PORTLAND, Ore. (KOIN) — Portland Police Bureau Chief Danielle Outlaw has accepted the position of Police Commissioner for the City of Philadelphia.
Mayor Ted Wheeler announced the news in a press release on Monday morning. This opportunity will allow Chief Outlaw to lead the fourth largest police department in the nation. Philadelphia has more than 6,500 sworn and 800 civilian members.
“I’d like to congratulate Chief Outlaw for landing a once-in-a-lifetime opportunity,” Mayor Wheeler said. “We thank her for her service to the City of Portland and the Portland Police Bureau, where she helped make a positive difference. She came to Portland exceedingly qualified for the position of police chief, and leaves more prepared than ever for her new position in Philadelphia.”
In an interview with the Philadelphia Inquirer, the President of the Portland Police Association Daryl Turner said he had learned the news Monday morning.
“You’re getting a damn good chief,” he said. “We hate to lose her.”
Outlaw served Portland for a little over 2 years. She was the first black woman elected to lead the city’s police force and will become the first black woman to lead Philadelphia’s, as well.
“Mayor Wheeler placed his confidence in me to be the Police Chief after conducting a meticulous selection process,” said Chief Danielle Outlaw. “I am profoundly grateful for his continued support and acknowledgment of how challenging the work of law enforcement can be for all of us. He has been a PPB advocate since day one; championing the Bureau’s needs for additional resources and understanding that one can be supportive of police and supportive of police accountability at the same time.”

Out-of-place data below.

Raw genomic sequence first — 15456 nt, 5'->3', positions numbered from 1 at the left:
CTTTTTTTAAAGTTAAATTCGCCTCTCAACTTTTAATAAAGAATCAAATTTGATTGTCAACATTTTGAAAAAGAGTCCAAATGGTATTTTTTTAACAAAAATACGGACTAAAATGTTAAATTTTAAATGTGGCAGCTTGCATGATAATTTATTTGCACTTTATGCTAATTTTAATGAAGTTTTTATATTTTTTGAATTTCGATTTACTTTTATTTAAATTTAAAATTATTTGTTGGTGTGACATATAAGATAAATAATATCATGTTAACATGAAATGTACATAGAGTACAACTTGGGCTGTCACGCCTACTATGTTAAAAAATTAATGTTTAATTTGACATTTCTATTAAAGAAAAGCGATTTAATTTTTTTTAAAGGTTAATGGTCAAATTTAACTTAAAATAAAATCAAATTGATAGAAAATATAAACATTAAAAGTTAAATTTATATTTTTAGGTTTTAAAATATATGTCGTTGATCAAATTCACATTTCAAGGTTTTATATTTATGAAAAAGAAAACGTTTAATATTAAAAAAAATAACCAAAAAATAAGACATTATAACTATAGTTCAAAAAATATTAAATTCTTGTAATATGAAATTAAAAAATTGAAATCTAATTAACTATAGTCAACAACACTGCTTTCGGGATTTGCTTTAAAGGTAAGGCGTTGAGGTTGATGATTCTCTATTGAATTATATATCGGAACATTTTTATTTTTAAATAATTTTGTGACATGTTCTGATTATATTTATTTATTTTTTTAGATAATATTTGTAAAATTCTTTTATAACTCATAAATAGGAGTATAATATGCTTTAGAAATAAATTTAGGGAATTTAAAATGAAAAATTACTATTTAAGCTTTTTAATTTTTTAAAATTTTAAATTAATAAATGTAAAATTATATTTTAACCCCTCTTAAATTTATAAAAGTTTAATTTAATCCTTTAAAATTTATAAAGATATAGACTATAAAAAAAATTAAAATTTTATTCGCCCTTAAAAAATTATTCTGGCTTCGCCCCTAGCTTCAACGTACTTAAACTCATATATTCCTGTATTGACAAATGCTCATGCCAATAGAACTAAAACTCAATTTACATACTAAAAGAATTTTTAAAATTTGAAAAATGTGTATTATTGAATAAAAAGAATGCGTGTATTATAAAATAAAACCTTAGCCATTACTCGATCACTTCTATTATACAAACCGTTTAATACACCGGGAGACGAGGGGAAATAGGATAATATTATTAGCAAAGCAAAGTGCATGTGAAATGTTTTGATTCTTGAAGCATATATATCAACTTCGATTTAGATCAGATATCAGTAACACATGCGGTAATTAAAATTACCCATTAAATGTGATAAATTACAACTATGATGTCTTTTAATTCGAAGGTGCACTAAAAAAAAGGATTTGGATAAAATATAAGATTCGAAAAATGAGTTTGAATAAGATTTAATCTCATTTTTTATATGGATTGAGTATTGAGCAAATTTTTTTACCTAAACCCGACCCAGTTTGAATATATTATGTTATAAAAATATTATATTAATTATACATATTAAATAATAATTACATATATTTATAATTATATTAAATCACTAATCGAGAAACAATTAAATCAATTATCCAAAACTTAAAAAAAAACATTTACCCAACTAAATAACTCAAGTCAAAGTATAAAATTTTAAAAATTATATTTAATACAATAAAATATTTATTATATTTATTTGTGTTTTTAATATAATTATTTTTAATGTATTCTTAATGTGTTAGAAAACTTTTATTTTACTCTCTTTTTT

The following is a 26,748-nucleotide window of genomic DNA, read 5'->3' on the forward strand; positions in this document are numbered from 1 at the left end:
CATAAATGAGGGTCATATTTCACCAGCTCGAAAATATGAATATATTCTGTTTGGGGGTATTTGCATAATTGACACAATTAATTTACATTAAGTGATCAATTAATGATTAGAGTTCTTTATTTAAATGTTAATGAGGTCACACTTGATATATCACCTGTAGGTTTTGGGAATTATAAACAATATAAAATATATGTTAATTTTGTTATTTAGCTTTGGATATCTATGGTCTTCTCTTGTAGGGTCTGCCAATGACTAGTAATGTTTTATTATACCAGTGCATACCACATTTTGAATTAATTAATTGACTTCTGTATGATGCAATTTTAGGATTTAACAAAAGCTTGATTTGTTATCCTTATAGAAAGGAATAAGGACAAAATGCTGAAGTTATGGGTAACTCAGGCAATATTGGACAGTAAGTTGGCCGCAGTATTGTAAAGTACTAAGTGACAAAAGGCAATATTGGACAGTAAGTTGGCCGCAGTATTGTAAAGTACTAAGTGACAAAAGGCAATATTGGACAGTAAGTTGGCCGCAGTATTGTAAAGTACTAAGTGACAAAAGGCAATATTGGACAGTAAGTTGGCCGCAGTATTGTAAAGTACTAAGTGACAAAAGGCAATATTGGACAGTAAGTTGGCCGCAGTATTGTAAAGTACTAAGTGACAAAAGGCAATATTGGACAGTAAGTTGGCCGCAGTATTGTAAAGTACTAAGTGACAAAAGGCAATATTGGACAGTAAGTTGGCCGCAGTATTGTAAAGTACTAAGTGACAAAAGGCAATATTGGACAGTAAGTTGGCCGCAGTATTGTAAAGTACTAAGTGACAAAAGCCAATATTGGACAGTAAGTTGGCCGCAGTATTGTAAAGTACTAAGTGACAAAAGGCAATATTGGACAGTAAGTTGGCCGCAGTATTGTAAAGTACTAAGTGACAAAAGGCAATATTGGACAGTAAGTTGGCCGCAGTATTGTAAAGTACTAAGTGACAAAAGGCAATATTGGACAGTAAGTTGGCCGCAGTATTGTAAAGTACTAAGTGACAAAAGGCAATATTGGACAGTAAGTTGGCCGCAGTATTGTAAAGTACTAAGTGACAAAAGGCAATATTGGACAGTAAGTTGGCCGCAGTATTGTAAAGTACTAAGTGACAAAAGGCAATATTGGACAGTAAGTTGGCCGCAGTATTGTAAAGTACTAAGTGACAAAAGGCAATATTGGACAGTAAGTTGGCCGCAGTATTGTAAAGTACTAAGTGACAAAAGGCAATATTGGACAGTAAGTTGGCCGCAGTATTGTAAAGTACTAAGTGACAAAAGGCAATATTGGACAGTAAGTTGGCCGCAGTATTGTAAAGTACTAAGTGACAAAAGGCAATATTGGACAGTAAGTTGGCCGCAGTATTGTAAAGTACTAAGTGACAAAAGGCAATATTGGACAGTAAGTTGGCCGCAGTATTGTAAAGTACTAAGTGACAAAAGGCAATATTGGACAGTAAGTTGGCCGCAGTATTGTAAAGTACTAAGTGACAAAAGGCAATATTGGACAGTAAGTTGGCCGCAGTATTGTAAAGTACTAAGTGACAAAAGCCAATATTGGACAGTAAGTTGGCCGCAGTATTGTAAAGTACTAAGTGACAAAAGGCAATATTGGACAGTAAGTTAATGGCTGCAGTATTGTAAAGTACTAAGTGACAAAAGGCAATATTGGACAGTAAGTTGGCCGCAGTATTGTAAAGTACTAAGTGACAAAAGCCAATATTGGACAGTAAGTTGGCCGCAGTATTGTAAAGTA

Portland’s Police Commissioner Jo Ann Hardesty said that although Chief Outlaw’s job wasn’t easy — it was a vital one. Hardesty said Outlaw was tasked with changing the culture of the PPB, and that work still needs to be done.
“Chief Outlaw came to Portland because she was a visionary leader and I truly wish her well in her next role. While I appreciate the work done by Chief Outlaw, the fact remains that Chiefs will come and go – but it is the culture they leave behind that matters most to our community,” said Commissioner Hardesty. “There is still much work to be done to make PPB the organization we need it to be, and I look forward to working with Chief Resch as she takes on this charge.
Chief Outlaw said she’s leaving while knowing the Bureau will be left with a strong leadership team, led by Deputy Chief Resch. She is a 20-year veteran of the PPB. Resch began as a patrol officer and worked her way up to sergeant, lieutenant, and then captain. She was Acting Commander of the North Precinct before becoming Assistant Chief last year. Resch is also a graduate of the University of Portland.
“I leave knowing the Bureau will remain committed to community safety while building trust,” she said. “It has been an honor and a privilege to serve as Portland’s Police Chief, serving alongside the members of the Bureau and partnering with countless, remarkable individuals within Portland’s community. I will forever be appreciative of my experience here.”
Chief Outlaw’s last day will be Tuesday, Dec. 31. Later that afternoon, Deputy Chief Resch will be sworn in as Portland’s next chief.